Google Apps Script is a powerful tool for automation. It has a few downsides like not being able to save certain queries that you might call for multiple scripts It also doesn't make it easy to take changes to XML formats into account when updating old script. Google has a few ideas to make these processes a little easier.
Gustavo Moura of the Google Docs team announced the availability of libraries and versions in Apps Script today. These two additions drastically change what can be done with Apps Script. The library functionality will be especially useful for those who write a lot of code using App Script.
The first step is of course writing the library itself. It's pretty straightforward, but Moura provides an example of a library he wrote to call the WeatherService. The best part about the library creation tool in Apps Script is that it creates documentation based on the code comments. You can also hide certain bits of code from the user by ending its name with an underscore.
After you put all that hard work into writing the library, you will obviously want to save it. In Apps Script, the saving is now done through versions. It's just like any version of software where the last stable version is available for all to use while you work on updates to the actual script. When you update the script to a stable state, publish a new version.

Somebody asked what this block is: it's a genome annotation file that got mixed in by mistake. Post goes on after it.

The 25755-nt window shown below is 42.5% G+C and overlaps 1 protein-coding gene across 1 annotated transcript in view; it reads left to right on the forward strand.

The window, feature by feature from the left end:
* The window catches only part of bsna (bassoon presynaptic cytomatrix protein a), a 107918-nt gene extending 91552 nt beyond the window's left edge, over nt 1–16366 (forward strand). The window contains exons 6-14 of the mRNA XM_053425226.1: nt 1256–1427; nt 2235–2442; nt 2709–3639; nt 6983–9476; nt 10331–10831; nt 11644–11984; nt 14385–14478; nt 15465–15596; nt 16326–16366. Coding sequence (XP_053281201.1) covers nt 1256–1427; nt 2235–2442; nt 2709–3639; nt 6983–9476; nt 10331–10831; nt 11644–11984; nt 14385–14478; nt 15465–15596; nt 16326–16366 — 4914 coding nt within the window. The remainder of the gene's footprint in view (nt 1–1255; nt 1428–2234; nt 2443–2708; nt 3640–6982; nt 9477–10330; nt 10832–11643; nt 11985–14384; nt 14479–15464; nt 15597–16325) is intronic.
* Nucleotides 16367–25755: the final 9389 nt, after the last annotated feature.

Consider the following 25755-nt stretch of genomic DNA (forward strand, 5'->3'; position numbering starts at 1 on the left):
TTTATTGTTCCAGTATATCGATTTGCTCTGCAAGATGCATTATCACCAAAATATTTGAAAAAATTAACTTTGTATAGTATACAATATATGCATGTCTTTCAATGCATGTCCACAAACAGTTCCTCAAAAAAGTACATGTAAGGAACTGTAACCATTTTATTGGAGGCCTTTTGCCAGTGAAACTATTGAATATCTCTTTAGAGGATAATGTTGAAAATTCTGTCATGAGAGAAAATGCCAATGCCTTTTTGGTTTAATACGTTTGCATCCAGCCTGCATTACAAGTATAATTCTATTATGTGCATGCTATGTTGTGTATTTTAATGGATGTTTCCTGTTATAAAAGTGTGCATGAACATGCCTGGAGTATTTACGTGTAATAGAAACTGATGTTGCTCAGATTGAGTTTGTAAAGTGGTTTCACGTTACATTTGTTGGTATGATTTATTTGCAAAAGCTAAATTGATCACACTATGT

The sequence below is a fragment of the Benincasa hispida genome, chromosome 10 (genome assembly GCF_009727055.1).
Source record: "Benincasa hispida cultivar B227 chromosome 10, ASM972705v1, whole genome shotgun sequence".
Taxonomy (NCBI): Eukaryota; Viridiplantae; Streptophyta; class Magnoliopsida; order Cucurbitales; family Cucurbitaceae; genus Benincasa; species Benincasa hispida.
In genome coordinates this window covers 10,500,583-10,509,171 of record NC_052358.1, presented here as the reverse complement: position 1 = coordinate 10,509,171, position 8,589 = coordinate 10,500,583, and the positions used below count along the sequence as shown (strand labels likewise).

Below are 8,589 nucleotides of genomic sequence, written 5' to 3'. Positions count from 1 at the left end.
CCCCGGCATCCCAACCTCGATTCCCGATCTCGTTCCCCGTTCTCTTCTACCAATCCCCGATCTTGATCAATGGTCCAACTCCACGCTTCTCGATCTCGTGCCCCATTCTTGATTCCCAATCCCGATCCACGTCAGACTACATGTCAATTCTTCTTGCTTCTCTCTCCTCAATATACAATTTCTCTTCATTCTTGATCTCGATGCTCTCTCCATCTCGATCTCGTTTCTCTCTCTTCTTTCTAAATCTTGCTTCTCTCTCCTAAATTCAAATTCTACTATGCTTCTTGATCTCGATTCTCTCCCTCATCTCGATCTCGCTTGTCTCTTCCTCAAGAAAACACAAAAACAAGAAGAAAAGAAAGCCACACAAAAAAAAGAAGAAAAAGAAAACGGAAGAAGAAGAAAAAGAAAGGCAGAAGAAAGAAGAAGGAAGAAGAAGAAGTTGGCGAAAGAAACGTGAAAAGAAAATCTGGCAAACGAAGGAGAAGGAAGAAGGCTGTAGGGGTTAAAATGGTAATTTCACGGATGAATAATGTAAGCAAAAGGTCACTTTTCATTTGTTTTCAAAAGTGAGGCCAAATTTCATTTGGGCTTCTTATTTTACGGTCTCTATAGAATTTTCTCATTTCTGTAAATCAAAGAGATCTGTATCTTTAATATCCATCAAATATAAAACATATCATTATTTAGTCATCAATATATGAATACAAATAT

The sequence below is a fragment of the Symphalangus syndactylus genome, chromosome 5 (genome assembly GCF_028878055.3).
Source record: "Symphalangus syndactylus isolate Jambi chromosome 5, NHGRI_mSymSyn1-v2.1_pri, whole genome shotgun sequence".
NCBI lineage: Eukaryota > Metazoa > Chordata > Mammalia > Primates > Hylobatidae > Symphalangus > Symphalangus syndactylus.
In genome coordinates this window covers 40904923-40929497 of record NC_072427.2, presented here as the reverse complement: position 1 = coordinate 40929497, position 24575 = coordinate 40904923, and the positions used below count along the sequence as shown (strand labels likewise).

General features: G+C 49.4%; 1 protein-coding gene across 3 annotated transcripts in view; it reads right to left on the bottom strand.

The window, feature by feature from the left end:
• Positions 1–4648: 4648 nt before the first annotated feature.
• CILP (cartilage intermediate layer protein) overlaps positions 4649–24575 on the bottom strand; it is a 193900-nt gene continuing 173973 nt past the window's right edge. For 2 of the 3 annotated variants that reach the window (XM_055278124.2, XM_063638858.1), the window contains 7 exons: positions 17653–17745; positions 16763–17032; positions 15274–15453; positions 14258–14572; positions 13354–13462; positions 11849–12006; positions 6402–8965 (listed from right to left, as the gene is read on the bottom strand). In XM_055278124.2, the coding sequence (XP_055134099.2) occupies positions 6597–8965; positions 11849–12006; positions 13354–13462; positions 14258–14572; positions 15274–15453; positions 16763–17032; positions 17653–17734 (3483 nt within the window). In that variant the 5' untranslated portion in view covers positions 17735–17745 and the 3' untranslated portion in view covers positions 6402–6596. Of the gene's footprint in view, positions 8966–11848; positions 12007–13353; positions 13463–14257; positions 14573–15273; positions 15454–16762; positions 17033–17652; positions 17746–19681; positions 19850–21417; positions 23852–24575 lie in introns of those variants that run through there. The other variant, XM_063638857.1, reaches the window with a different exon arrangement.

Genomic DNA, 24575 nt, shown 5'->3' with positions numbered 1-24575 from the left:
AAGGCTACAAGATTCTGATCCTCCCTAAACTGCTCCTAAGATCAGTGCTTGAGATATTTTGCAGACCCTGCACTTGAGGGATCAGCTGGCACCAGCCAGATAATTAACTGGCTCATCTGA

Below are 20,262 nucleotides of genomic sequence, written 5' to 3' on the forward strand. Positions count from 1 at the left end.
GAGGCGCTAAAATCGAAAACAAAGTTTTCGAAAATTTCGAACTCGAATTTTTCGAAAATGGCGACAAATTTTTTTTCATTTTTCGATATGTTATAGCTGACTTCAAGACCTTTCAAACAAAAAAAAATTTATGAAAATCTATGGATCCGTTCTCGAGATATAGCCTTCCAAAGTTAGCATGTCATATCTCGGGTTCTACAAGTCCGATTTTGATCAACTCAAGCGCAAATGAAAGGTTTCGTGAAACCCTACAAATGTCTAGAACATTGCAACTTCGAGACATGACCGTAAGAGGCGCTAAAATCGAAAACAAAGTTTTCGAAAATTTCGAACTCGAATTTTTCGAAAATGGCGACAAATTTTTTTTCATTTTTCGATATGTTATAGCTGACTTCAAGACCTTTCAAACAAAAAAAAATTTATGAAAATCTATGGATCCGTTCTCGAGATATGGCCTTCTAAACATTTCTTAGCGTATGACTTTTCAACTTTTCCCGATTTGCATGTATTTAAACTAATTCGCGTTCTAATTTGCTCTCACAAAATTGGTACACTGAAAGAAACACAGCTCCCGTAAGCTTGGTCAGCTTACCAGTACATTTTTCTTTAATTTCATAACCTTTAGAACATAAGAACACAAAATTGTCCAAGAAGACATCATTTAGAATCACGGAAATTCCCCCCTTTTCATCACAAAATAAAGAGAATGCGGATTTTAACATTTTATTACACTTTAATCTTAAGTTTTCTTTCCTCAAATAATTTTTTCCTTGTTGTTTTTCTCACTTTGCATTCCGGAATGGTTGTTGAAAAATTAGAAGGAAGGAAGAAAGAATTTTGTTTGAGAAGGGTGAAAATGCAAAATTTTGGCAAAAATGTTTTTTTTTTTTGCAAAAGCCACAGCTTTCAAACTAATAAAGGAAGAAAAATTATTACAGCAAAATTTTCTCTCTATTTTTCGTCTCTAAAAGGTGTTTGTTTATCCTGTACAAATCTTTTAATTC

There will be many libraries over the next few weeks, months and years as more people begin building in Apps Script. You might even want to make use of the libraries that these users create. To share a library with another user, all you need to provide is your permission and a project key.
Once you get knee deep into library creation and using other libraries, there are three features that developers will want to take advantage of:
Documentation - In the Script Libraries dialog, you can click on the title link to navigate to documentation page for the library.
Development Mode can be used to test changes to a library without saving a new version.
Autocomplete in Script Editor - Typing in the editor will auto-complete your library function names.
Google already has a decently sized list of script libraries for users to play around with. The libraries range from the aforementioned WeatherService to a YouTube library that can read different kinds of video feeds. Check them out here to see if any of them tickle your fancy.